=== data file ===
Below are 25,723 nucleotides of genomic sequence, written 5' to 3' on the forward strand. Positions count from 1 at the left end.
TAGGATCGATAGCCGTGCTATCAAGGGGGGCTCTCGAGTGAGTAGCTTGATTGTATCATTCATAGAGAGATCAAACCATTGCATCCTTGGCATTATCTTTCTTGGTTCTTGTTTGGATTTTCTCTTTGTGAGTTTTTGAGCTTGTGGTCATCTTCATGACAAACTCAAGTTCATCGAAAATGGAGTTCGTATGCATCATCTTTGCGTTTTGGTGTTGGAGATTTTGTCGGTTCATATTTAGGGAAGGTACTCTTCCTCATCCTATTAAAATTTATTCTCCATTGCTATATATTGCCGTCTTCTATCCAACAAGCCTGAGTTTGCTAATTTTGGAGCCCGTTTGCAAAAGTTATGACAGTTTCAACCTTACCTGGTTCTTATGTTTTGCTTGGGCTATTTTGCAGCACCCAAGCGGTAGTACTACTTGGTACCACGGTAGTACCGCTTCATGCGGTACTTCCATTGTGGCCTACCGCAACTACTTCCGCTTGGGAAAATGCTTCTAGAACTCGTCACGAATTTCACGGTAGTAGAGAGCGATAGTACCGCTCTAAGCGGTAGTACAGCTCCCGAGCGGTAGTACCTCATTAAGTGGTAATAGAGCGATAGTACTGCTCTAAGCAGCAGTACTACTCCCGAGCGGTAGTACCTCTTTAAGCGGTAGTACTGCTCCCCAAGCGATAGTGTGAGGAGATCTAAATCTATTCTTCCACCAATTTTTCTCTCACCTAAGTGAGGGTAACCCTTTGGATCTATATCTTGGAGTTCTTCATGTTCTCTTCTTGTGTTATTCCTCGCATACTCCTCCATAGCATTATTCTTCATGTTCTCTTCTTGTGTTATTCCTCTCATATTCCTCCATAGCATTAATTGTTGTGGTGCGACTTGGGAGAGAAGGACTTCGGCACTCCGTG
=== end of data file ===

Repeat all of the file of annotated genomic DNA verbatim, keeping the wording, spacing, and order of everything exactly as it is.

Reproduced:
Below are 25,723 nucleotides of genomic sequence, written 5' to 3' on the forward strand. Positions count from 1 at the left end.
TAGGATCGATAGCCGTGCTATCAAGGGGGGCTCTCGAGTGAGTAGCTTGATTGTATCATTCATAGAGAGATCAAACCATTGCATCCTTGGCATTATCTTTCTTGGTTCTTGTTTGGATTTTCTCTTTGTGAGTTTTTGAGCTTGTGGTCATCTTCATGACAAACTCAAGTTCATCGAAAATGGAGTTCGTATGCATCATCTTTGCGTTTTGGTGTTGGAGATTTTGTCGGTTCATATTTAGGGAAGGTACTCTTCCTCATCCTATTAAAATTTATTCTCCATTGCTATATATTGCCGTCTTCTATCCAACAAGCCTGAGTTTGCTAATTTTGGAGCCCGTTTGCAAAAGTTATGACAGTTTCAACCTTACCTGGTTCTTATGTTTTGCTTGGGCTATTTTGCAGCACCCAAGCGGTAGTACTACTTGGTACCACGGTAGTACCGCTTCATGCGGTACTTCCATTGTGGCCTACCGCAACTACTTCCGCTTGGGAAAATGCTTCTAGAACTCGTCACGAATTTCACGGTAGTAGAGAGCGATAGTACCGCTCTAAGCGGTAGTACAGCTCCCGAGCGGTAGTACCTCATTAAGTGGTAATAGAGCGATAGTACTGCTCTAAGCAGCAGTACTACTCCCGAGCGGTAGTACCTCTTTAAGCGGTAGTACTGCTCCCCAAGCGATAGTGTGAGGAGATCTAAATCTATTCTTCCACCAATTTTTCTCTCACCTAAGTGAGGGTAACCCTTTGGATCTATATCTTGGAGTTCTTCATGTTCTCTTCTTGTGTTATTCCTCGCATACTCCTCCATAGCATTATTCTTCATGTTCTCTTCTTGTGTTATTCCTCTCATATTCCTCCATAGCATTAATTGTTGTGGTGCGACTTGGGAGAGAAGGACTTCGGCACTCCGTG